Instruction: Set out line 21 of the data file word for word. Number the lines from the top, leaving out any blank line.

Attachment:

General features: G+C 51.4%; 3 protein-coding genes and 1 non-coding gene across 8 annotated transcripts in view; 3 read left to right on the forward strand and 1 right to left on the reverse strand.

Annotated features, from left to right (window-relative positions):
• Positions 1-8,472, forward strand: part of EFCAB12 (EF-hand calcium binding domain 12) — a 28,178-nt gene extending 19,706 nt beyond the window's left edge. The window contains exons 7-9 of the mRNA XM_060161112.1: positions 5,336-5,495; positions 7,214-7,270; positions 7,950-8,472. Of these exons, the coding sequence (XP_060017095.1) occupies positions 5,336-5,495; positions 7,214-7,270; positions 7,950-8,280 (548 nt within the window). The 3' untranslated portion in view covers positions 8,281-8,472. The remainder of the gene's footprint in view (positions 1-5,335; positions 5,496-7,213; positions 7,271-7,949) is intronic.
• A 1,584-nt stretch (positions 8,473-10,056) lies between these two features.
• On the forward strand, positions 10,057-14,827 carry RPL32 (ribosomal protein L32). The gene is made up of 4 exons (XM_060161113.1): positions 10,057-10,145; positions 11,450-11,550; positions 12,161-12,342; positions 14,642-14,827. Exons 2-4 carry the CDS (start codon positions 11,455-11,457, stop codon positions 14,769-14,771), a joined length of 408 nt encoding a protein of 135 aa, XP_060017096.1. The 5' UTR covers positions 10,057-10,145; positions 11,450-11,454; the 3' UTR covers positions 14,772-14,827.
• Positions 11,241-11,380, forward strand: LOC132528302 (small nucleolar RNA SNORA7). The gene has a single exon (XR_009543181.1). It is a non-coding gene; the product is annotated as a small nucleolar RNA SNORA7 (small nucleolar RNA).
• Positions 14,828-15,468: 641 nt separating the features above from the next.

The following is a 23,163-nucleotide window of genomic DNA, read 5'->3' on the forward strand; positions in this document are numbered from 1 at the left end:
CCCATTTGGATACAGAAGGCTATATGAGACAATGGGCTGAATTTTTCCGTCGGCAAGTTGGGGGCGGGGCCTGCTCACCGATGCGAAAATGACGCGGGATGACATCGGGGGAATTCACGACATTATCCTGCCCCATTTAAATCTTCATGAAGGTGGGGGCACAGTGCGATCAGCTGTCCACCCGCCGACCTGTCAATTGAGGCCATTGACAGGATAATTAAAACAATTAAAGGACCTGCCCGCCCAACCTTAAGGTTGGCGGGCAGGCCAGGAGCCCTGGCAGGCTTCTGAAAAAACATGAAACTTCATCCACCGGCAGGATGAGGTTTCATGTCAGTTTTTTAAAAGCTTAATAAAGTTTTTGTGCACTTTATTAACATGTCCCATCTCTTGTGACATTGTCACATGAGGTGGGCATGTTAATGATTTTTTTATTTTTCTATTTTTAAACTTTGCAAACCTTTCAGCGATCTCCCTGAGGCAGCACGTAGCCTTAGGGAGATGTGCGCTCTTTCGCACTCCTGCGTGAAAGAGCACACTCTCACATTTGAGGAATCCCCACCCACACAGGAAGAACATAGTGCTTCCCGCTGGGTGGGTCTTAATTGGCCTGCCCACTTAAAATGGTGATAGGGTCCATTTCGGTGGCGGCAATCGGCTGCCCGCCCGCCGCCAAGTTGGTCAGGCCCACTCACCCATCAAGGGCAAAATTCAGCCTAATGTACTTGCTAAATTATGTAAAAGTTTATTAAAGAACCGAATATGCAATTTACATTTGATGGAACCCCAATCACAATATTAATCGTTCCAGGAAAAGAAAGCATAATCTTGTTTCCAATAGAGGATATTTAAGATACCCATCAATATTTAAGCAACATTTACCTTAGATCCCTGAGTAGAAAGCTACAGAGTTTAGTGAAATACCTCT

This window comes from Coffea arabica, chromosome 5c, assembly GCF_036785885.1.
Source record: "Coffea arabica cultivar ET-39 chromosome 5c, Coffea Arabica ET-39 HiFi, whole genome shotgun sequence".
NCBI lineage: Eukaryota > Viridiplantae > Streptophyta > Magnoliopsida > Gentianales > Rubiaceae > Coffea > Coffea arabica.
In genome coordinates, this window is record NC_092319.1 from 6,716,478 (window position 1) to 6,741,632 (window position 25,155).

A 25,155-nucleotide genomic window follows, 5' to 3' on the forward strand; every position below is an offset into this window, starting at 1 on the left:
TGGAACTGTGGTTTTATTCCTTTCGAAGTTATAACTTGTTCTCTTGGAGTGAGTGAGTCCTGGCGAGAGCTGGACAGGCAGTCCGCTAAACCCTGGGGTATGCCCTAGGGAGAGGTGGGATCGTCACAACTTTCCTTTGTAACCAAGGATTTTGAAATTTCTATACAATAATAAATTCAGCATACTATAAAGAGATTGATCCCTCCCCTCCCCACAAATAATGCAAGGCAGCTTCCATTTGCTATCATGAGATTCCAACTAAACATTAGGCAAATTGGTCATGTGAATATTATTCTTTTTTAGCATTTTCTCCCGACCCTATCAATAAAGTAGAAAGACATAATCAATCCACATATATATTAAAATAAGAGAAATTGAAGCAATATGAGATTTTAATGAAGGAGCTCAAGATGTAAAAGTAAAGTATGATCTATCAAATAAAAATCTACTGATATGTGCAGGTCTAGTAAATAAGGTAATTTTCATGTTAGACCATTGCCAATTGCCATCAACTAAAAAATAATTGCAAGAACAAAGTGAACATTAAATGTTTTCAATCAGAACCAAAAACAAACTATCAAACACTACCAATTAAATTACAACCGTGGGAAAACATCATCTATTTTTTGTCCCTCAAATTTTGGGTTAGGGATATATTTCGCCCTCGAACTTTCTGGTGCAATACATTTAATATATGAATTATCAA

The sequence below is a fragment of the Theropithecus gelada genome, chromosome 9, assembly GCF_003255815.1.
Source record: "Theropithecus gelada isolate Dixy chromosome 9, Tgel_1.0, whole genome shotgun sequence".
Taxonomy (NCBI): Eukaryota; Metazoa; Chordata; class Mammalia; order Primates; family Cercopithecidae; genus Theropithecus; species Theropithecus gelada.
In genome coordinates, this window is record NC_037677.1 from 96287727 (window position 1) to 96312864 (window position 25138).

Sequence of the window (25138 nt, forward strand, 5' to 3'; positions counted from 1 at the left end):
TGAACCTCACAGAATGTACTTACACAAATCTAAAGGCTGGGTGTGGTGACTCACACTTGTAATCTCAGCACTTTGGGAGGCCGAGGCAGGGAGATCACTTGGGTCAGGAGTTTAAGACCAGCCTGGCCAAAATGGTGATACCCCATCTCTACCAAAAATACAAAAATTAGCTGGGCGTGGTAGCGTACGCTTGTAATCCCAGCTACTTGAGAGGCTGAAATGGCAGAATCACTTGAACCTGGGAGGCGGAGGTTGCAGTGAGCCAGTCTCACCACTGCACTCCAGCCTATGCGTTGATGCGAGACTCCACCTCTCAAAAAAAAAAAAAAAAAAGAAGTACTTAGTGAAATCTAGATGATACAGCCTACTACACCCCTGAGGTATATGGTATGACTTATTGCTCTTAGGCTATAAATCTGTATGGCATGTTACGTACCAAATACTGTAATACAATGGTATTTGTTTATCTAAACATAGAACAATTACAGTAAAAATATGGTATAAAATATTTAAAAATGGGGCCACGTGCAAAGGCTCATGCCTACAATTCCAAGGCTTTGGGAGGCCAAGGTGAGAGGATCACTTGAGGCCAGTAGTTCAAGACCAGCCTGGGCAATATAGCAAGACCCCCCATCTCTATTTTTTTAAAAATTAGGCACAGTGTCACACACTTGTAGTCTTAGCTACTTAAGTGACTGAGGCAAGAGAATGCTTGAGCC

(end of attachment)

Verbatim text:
TGAACCTCACAGAATGTACTTACACAAATCTAAAGGCTGGGTGTGGTGACTCACACTTGTAATCTCAGCACTTTGGGAGGCCGAGGCAGGGAGATCACTTGGGTCAGGAGTTTAAGACCAGCCTGGCCAAAATGGTGATACCCCATCTCTACCAAAAATACAAAAATTAGCTGGGCGTGGTAGCGTACGCTTGTAATCCCAGCTACTTGAGAGGCTGAAATGGCAGAATCACTTGAACCTGGGAGGCGGAGGTTGCAGTGAGCCAGTCTCACCACTGCACTCCAGCCTATGCGTTGATGCGAGACTCCACCTCTCAAAAAAAAAAAAAAAAAAGAAGTACTTAGTGAAATCTAGATGATACAGCCTACTACACCCCTGAGGTATATGGTATGACTTATTGCTCTTAGGCTATAAATCTGTATGGCATGTTACGTACCAAATACTGTAATACAATGGTATTTGTTTATCTAAACATAGAACAATTACAGTAAAAATATGGTATAAAATATTTAAAAATGGGGCCACGTGCAAAGGCTCATGCCTACAATTCCAAGGCTTTGGGAGGCCAAGGTGAGAGGATCACTTGAGGCCAGTAGTTCAAGACCAGCCTGGGCAATATAGCAAGACCCCCCATCTCTATTTTTTTAAAAATTAGGCACAGTGTCACACACTTGTAGTCTTAGCTACTTAAGTGACTGAGGCAAGAGAATGCTTGAGCC